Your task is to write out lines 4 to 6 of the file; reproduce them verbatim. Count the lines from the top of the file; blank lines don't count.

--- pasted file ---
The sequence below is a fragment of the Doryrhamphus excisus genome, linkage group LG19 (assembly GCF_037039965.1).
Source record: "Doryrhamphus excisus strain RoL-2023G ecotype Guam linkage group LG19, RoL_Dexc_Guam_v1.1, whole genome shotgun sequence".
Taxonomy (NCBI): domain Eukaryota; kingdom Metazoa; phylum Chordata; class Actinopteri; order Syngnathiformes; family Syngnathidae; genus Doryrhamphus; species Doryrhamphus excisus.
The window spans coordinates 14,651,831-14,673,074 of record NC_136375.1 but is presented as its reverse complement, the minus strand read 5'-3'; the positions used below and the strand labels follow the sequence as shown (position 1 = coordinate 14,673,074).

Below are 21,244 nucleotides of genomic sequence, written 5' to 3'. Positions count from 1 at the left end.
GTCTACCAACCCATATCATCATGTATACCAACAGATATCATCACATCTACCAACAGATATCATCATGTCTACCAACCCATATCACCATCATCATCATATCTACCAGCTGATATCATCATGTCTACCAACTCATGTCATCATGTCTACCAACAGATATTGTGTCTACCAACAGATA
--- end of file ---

The window spans coordinates 14,651,831-14,673,074 of record NC_136375.1 but is presented as its reverse complement, the minus strand read 5'-3'; the positions used below and the strand labels follow the sequence as shown (position 1 = coordinate 14,673,074).

Below are 21,244 nucleotides of genomic sequence, written 5' to 3'. Positions count from 1 at the left end.
GTCTACCAACCCATATCATCATGTATACCAACAGATATCATCACATCTACCAACAGATATCATCATGTCTACCAACCCATATCACCATCATCATCATATCTACCAGCTGATATCATCATGTCTACCAACTCATGTCATCATGTCTACCAACAGATATTGTGTCTACCAACAGATA